Berlin, April 2004
When together with
Blöss and Niemitz I founded the Berliner Geschichts Salon in 1994,
I held the inauguration speech in homage to Hanns Hörbiger and his
WEL (= Welteislehre = Glacial Cosmogony) and explained why this rather
antiquated theory is still of importance for us.
The founder of this all-englobing theory was an Austrian engineer who became famous and rich by developing a special valve that was used worldwide in ships and other engines. Sometime in the 1890's he became interested in astronomy and had (around 1896, all these dates are from my memory and might be slightly wrong) while looking at the Moon through a powerful telescope a vision that made him believe that the surface (or the deeper layers beneath the debris and dust) of the Moon is made of ice.
During the following twenty years he developed his theory of Glacial Cosmogony which describes the eternal battle between ice and fire and gives many a clue to riddles and problems which had never been solved, especially in astronomy and geology, but generally in all matters of science, even in spiritual fields.
When he published his book in 1913 with the help of the famous Moon-cartographer Phillip Fauth (both Hörbiger and Fauth have the honour that regions of the Moon are named after them), he immediately became a controversial figure in German science, being rejected by most scientists (often merely on the ground that he was not a learned astronomer or geologist) and appreciated by the general public as a sort of new genius explaining world riddles. This enraged the scientists even more who tried to ridicule the WEL as a sort of esoteric idea, which it is not. The book, nowadays regarded as a kind of Bible by his followers, was reprinted in 1925, and by then he had a large following internationally. Best known in America is Bellamy (e.g. "Moons, Myths and Man" 1938), often quoted, even by Velikovsky and Tollmann, although they despise Hörbiger, but in fact Bellamy gives a very faint idea of the WEL and did not understand fully his master's theory.
After the second world war Hörbiger could no longer be discussed in Germany because he had been in favour in certain circles near to the Nazi-government. The Austrian citizen Hörbiger died in 1931, he was not involved in fascist activities, nor did he in any way prepare the Nazi ideology, but in 1938 some of his disciples tried to get the WEL recognised by the official science foundation (Ahnenerbe). The petition was rejected after some months because Heisenberg, who at that time already worked on the atom bomb, disliked the WEL to such an extent that he threatened to resign if the WEL received the status of scientific theory. As Heisenberg was of much greater importance to the Nazis, they rejected the WEL. This should have saved it from being disregarded after 1945, but by some mysterious management in the 1950's it was put out of discussion and only handed on like esoteric or even forbidden materials (although it never was forbidden by law).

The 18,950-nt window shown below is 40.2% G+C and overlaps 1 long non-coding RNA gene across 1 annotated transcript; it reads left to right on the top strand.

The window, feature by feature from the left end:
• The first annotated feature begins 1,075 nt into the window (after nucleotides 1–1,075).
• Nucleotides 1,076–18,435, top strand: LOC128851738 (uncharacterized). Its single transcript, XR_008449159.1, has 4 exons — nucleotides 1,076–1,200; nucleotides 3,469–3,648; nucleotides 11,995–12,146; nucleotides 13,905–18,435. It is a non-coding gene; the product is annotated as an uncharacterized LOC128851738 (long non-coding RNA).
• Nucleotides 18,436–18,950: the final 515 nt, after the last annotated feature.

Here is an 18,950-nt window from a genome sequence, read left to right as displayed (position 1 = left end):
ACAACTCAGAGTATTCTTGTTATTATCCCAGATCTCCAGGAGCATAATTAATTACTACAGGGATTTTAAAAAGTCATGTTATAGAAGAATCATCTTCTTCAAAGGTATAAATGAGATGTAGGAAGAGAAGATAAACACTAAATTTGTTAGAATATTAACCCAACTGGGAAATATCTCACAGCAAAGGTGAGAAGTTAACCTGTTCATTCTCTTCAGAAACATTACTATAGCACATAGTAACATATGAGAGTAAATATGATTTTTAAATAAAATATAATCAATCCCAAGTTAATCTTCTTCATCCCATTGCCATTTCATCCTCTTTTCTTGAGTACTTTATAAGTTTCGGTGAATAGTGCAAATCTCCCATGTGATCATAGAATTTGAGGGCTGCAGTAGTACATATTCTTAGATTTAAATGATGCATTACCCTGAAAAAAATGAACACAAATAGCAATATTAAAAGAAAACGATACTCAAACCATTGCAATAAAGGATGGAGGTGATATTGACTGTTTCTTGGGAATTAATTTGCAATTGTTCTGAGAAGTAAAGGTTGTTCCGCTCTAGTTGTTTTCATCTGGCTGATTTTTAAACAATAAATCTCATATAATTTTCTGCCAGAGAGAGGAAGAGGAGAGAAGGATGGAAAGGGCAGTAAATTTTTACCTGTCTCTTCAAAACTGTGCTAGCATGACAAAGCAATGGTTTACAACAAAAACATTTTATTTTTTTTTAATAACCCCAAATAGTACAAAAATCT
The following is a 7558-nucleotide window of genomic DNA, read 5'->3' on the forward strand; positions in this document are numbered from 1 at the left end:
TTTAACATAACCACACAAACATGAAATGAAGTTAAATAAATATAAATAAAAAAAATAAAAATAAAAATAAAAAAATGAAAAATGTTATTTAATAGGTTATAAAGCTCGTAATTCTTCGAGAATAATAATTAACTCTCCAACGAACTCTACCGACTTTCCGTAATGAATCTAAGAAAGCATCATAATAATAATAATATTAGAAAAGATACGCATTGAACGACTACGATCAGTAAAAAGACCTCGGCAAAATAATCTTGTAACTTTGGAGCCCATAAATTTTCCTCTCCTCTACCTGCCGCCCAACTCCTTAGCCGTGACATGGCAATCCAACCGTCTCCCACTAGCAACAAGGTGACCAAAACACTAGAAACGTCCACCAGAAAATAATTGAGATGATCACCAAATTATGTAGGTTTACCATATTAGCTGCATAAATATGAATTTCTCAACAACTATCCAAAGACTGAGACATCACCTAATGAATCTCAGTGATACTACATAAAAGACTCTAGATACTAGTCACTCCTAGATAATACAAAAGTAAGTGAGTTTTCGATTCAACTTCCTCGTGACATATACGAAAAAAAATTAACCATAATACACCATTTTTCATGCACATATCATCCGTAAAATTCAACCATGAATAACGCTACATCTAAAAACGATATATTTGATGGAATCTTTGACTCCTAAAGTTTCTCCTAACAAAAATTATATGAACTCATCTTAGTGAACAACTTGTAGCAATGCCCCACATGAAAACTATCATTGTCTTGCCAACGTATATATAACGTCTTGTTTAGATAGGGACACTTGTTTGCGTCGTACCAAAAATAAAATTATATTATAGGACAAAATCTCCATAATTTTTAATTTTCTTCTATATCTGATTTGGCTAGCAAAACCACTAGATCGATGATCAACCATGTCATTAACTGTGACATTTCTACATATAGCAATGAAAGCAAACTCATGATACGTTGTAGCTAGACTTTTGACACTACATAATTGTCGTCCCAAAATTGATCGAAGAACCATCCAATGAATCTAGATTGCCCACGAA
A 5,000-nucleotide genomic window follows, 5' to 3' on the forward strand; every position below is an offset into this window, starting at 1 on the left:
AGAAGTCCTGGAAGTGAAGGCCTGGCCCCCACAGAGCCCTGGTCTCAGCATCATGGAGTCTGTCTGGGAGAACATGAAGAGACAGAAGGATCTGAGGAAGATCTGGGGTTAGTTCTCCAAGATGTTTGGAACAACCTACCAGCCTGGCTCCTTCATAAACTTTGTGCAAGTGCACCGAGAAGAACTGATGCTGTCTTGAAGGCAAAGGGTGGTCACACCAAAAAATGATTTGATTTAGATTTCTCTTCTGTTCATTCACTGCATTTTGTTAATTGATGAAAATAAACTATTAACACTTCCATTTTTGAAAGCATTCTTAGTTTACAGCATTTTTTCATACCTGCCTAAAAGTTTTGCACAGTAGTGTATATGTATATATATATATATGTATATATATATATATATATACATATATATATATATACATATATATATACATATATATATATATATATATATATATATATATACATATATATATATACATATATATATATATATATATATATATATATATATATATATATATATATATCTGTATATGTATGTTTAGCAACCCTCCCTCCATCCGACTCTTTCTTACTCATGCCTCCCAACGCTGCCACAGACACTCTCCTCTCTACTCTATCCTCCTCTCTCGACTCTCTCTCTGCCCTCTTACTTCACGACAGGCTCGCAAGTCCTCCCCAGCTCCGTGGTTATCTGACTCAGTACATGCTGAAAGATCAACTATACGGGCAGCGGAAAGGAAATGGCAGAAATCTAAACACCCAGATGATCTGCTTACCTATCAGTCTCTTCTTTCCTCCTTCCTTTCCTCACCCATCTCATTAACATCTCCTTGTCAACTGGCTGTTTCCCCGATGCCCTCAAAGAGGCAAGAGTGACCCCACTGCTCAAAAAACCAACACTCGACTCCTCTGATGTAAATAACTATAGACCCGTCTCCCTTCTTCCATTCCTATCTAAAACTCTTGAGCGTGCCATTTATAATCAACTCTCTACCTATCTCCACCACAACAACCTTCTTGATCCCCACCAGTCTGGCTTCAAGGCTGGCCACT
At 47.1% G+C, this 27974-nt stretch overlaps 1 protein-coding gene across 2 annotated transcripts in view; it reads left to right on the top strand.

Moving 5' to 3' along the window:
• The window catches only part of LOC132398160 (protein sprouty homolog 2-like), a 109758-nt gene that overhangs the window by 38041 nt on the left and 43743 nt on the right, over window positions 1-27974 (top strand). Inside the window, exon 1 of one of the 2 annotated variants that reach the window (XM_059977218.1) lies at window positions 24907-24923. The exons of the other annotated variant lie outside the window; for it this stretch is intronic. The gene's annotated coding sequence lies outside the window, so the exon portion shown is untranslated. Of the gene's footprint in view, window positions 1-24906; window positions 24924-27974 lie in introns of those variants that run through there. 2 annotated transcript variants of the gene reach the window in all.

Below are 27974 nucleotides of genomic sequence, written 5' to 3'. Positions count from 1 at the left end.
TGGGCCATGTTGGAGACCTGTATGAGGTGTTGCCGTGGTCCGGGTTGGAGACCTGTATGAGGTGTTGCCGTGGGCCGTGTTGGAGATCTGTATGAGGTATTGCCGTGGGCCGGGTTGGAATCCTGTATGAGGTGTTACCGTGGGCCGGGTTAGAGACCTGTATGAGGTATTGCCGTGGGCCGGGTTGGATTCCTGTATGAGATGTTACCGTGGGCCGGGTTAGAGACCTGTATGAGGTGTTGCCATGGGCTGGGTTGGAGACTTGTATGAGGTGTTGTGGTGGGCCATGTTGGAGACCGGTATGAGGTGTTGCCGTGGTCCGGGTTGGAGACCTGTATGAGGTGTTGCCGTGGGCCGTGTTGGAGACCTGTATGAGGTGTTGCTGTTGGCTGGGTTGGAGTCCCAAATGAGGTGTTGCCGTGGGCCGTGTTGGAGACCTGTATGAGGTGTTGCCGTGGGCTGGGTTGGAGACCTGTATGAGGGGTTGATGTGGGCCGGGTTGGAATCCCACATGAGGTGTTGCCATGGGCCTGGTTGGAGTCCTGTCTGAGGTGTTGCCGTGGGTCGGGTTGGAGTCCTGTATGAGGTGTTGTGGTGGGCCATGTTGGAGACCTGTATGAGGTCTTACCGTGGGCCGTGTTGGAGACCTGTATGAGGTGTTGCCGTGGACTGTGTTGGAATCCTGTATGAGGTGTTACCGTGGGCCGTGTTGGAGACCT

So I learned about the WEL as a young man in my father's house where people frequently discussed this theory and further promoted it, matching it to the new scientific finds of the day. It was then (in the 1950s) that a phrase became proverbial: "Hörbiger had known it already", a phrase which I am using (ironically) quite often even nowadays when newsitems come in as results of space exploration like: "the rings of Saturn are mostly made of ice", and so on. Hörbiger knew it.
Institutes propagating the WEL existed in many parts of the world, there was one in Vienna (Austria) until around 1990, another in Cairo (Egypt), which I think still exists, and several in South America.
I have about a dozen books of Hörbiger's followers and regard them as a treasure. But I am not blindly following the theory in all details, which Hörbiger himself said would be a mistake: It is more his general idea and the new path that we should follow, he said.
The general ideas are the following ( I bring them as they come to my mind, the order is not of importance nor was it to Hörbiger).
Although Hörbiger followed the then valid timetable of Earth ages in millions of years, in his details he rejects them and is pleading for a young Earth and a comparatively old human race.
My own research work (mostly in Spain and Morocco) in the years 1970 to 1973 (the book appeared in 1977) was largely based on Hörbiger's ideas, although I checked them on the ground and changed wherever necessary.
My ideas include that chalk, petroleum, asphalt, loess and the huge layers of ice (and other such things) have fallen from the sky, i.e. are of cosmic origin and came down on Earth like meteorites at special moments. I am not so sure whether this last item is deducted from Hörbiger or from his followers.
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